Approved. An approved ecological site description has undergone quality control and quality assurance review. It contains a working state and transition model, enough information to identify the ecological site, and full documentation for all ecosystem states contained in the state and transition model.
Figure 1. Mapped extent
Areas shown in blue indicate the maximum mapped extent of this ecological site. Other ecological sites likely occur within the highlighted areas. It is also possible for this ecological site to occur outside of highlighted areas if detailed soil survey has not been completed or recently updated.
Major Land Resource Area (MLRA): 072X–Central High Tableland
Major Land Resource Area (MLRA) 72--Central High Tableland. This area is in Kansas (54 percent), Nebraska (25 percent), and Colorado (21 percent). A very small part of the area is in Wyoming. The area makes up about 34,550 square miles (89,535 square kilometers). It includes the towns of Garden City, Goodland, and Colby, Kansas; Imperial, North Platte, Ogallala, and Sidney, Nebraska; and Holyoke and Wray, Colorado. Interstate 70 bisects the area, and Interstates 76 and 80 follow the south side of the South and North Platte Rivers, respectively. The Cimarron National Grasslands occur in the southwest corner of the MLRA.
Major land resource area (MLRA): 072-Central High Tableland
Ecological site concept
The Chalk Fans ecological site name replaces Chalk Flats due to a change in landform position description usage. This site occurs on nearly level to gently sloping alluvial fans, fan aprons, and colluvial aprons below raw exposures of Niobrara Chalk formation. This site is dominated by calcareous slope alluvium and residuum weathered from chalk, shale and soft limestone. The majority of this site occurs in Kansas, adjacent to the Smoky Hill River, in Logan and Gove counties, with few acres in Lane and Trego counties. Badlands or Outcrop areas that are characterized by steep slopes and lack of vegetative cover are associated with this ecological site.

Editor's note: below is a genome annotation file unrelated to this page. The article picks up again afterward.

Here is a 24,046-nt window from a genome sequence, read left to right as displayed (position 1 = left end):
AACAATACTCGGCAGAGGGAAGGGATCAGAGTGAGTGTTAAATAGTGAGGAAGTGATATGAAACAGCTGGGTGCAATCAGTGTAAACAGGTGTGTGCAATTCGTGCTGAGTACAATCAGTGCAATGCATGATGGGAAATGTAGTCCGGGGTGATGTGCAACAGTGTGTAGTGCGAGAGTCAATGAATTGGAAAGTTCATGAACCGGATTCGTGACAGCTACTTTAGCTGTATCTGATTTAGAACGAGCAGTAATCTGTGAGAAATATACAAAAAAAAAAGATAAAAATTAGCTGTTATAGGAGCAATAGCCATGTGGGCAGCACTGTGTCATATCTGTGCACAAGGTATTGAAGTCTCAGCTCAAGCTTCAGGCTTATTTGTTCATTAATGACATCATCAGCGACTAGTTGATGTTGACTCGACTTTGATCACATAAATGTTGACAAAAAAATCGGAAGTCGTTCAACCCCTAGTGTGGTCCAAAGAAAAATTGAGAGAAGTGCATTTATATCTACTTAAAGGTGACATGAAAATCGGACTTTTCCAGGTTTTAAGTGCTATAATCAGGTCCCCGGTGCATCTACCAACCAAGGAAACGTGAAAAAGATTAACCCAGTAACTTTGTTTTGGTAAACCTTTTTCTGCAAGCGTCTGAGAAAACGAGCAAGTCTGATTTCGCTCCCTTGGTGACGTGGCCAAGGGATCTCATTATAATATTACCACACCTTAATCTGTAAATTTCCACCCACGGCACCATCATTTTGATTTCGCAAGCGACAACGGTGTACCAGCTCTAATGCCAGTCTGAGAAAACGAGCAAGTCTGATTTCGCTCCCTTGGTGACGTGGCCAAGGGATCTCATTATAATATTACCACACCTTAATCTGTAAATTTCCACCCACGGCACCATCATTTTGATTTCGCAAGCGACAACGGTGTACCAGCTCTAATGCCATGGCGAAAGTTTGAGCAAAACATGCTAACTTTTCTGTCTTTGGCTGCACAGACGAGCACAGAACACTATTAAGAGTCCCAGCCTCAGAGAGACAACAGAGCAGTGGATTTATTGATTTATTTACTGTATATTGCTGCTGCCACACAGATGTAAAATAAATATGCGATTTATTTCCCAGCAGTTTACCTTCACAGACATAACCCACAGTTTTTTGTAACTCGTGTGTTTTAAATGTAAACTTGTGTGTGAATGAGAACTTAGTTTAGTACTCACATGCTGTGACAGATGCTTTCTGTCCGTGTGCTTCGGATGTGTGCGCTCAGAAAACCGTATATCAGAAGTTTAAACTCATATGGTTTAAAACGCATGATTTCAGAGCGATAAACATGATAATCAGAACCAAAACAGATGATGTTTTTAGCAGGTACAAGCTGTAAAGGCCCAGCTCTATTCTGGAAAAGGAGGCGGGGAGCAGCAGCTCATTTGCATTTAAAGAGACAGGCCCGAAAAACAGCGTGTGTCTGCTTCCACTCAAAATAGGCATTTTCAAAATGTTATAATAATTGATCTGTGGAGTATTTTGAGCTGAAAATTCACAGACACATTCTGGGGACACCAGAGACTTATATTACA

Limy Slopes generally occurs above this site on the uplands.
Table 1. Dominant plant species
(1) Schizachyrium scoparium
The Chalk Fans ecological site occurs on nearly level to gently sloping alluvial fans, fan aprons, and colluvial aprons below raw exposures of Niobrara Chalk formation. This site is dominated by calcareous slope alluvium and residuum weathered from chalk, shale and soft limestone. This site consists of moderately deep to deep, strongly calcareous soils, with silty or loamy surface layers and subsoils over soft chalky bedrock. This site receives water from adjacent sites on plains and rises. This site is subject to erosion by wind and water if the vegetative cover is reduced or absent by such things as overgrazing and fire events. Elevation for this site ranges from 2,470 to 3,350 feet.
Figure 2. MLRA72 ESD block diagram
Table 2. Representative physiographic features
(2) Fan apron
|Elevation||2,470 – 3,350 ft|
|Slope||1 – 10%|
|Ponding depth||0 in|
|Water table depth||79 in|